Photo copyright: South Florida Sun-Sentinal
Since January, 17 horses have been killed in Miami-Dade county. On Friday, six horses and one mule were found on a Miramar ranch, starved and sickly. One had to be euthanized on the spot. So why is Miami so unfriendly for horses?
The killings have a probable motive - meat. Horse meat fetches a good price, and what cheaper way to obtain it than to steal someone else's horse? But it hasn't stopped there: the killers have even gone so far as to slaughter some of the horses right there on the farm in which they live. One foal even watched as its mother was butchered.
A reward for information leading to the capture of the criminals has reached $10,000. But is it enough?
In the animal cruelty case, the Broward chapter of the Society for the Prevention of Cruelty to Animals took the five horses and mule to a sanctuary of theirs. They had ribs that showed clearly through, and shoulders that jaggedly stuck out from their body. Of the one horse that had to be put down, "This was a horse that was suffering," Tania Rues, a Miramar Police Spokesperson, said. "It was clearly in pain." There was food available, it just seemed as if no one bothered to feed them. The owner was not around - possibly out of the country.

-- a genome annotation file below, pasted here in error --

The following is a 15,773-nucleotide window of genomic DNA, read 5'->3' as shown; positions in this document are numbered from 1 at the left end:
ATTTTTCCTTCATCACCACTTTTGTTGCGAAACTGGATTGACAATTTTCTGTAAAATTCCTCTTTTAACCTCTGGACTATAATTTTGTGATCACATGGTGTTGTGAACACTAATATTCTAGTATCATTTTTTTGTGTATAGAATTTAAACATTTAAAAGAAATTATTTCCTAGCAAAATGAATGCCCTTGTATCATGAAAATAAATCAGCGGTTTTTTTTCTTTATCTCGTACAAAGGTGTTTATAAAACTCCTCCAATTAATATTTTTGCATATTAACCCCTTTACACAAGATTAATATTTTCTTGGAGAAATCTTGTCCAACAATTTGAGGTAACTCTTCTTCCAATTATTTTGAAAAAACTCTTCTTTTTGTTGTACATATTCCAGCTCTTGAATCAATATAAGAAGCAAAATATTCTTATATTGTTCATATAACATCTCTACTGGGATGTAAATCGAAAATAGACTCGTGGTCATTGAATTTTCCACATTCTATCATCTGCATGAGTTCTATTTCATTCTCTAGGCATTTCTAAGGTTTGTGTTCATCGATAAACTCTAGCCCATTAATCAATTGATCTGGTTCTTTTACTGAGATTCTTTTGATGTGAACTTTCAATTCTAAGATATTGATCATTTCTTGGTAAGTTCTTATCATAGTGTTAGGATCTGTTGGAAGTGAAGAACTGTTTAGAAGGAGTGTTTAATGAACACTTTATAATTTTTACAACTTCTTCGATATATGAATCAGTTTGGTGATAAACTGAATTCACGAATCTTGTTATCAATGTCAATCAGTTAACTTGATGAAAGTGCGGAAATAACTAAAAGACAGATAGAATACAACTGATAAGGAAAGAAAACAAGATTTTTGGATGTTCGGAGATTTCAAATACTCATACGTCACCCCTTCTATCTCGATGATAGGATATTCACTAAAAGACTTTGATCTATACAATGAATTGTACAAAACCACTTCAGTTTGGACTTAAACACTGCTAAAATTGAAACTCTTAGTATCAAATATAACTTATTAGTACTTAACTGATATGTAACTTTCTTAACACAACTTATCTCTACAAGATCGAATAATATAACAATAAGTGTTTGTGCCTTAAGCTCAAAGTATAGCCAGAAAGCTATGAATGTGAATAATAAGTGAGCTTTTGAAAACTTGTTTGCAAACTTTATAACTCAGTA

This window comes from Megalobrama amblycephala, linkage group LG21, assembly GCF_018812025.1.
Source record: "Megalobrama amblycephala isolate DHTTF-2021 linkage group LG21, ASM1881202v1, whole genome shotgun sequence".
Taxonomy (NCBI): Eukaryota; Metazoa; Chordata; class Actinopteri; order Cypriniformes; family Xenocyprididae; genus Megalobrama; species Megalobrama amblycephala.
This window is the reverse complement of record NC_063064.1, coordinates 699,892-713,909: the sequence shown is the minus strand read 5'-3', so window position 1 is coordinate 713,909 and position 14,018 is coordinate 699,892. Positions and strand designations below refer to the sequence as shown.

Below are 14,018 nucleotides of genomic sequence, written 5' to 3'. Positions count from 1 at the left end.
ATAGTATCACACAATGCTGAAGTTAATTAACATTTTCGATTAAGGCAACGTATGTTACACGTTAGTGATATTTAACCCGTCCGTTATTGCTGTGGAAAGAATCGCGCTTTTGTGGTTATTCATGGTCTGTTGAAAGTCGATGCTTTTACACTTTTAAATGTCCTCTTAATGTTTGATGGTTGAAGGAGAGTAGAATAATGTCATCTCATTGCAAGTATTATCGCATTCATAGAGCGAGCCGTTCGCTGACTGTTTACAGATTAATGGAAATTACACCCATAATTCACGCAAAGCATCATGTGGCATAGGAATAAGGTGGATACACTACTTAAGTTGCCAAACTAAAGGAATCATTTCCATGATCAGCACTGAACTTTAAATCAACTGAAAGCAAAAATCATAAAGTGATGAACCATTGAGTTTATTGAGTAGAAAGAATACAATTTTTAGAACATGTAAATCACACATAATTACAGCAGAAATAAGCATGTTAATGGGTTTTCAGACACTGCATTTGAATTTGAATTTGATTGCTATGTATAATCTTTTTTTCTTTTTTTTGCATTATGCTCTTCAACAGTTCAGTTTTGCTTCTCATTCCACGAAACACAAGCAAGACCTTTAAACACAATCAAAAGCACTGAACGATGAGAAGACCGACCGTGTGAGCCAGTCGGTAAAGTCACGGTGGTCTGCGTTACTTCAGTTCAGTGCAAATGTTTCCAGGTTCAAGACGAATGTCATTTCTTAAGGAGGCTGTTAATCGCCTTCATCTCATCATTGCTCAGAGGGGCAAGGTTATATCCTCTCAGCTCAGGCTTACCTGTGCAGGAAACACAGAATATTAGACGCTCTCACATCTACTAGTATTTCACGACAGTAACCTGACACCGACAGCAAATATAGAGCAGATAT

Why have horses been such a target lately? They might be an easier target in Miami because of the surroundings. Only two horses have been killed in Broward, and there have been no reports from Palm Beach County. In those counties, owners tend to live on the property where their animals live. They also usually have more security: from iron-barred gates to cameras, these farms have careful eyes on their horses. In Miami, most owners show up to care for their animals and then leave.
Regardless, horseowners all over South Florida are worried. And so are rescue groups. Anyone could easily adopt a horse under false pretenses, only to then butcher the animal. Those rescue groups are rethinking their policies and becoming more strict. Farm owners are getting together, forming Watch Groups.
Between the SPCA and local Police, the horse world has been shaken up here in South Florida. Hopefully, it won't be for much longer.